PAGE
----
Here n = 20 and t = 10

Number of squares = 20 x 21 x (1/6) x [40 + 30 + 1]

=  (1/6) x 20 x 21 x 71

=  4970

Example(2): How many squares are there in a 31 x 42 rectangular board?

Here n = 31 and t = 11

Number of squares = 31 x 32 x (1/6) x [62 + 33 + 1]

= (1/6) x 31 x 32 x 96

=  15872

For the moment I think you should simply remember the formula

Number of squares = (1/6)*n(n + 1)(2n + 3t + 1)

where the rectangle has sides n and n + t.

The derivation depends on knowing the formulae for the sums of
series like

1^2 + 2^2 + 3^2 + 4^2 + ...... + n^2  = n(n+1)(2n+1)/6

and  1 + 2 + 3 + 4 + ..... + n   = n(n+1)/2

You will probably be covering this topic in lessons before long and
the formula I used for the number of squares in a rectangle will then
become clear.

If you want to see the derivation of the sums of the series above you
can write in again, but at the moment you may find the work difficult
to follow.

- Doctor Anthony, The Math Forum
http://mathforum.org/dr.math/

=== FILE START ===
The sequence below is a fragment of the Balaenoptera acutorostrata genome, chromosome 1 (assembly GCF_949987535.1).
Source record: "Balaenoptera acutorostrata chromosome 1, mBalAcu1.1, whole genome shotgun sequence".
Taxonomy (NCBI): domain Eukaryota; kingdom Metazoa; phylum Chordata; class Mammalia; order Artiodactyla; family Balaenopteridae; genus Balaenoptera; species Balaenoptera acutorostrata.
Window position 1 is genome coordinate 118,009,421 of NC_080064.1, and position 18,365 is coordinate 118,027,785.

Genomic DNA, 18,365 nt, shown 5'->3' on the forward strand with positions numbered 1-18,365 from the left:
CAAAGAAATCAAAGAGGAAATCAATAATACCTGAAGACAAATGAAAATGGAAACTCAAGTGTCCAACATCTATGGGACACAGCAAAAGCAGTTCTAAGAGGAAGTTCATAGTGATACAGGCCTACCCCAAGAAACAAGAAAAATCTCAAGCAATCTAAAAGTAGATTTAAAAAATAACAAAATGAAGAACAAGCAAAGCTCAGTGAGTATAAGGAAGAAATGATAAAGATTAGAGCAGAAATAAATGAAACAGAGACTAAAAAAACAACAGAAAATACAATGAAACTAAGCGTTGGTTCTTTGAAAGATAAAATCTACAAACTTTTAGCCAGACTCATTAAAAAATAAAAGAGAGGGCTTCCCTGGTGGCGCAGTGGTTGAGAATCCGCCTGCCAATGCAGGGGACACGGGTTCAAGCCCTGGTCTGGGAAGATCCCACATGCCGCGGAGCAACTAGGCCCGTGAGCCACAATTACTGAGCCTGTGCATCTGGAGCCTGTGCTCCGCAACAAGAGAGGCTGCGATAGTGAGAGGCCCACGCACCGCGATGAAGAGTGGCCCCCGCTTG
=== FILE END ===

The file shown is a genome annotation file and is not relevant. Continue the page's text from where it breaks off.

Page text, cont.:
```

```Date: 02/13/2004 at 11:17:30
From: Brooke
Subject: The number of squares in rectangles/squares

I still don't get how you came to find the rules as:

Squares in Rectangles:  n(n + 1)/6*[2n + 3t + 1]
Squares in Squares:  (n(n + 1)(2n + 1))/6

I don't understand where you have gotten the 6 from and how to
section the equation into brackets.  Is there some way that you
can point me in the right direction to coming to these conclusions?
```

```
Date: 02/13/2004 at 16:30:39
From: Doctor Greenie
Subject: Re: The number of squares in rectangles/squares

Hi, Brooke -

I found Doctor Anthony's explanation of the problem on that page
quite good -- but then, I already understand the problem.  I think
there are a couple of things that could be done to improve his
presentation of the material on that page.

The key to his method of deriving the formula (which is the method I
find easiest to understand) is to consider the rectangle as a square
array of squares with "extra" columns of squares added on.  With this
approach, we can find

(1) The number of squares in an n-by-n square is

1^2 + 2^2 + 3^2 + ... + n^2

This sum is given by the formula

n(n + 1)(2n + 1)/6

squares, the number of additional squares in the overall array
resulting from the addition of each new column is

1 + 2 + 3 + ... + n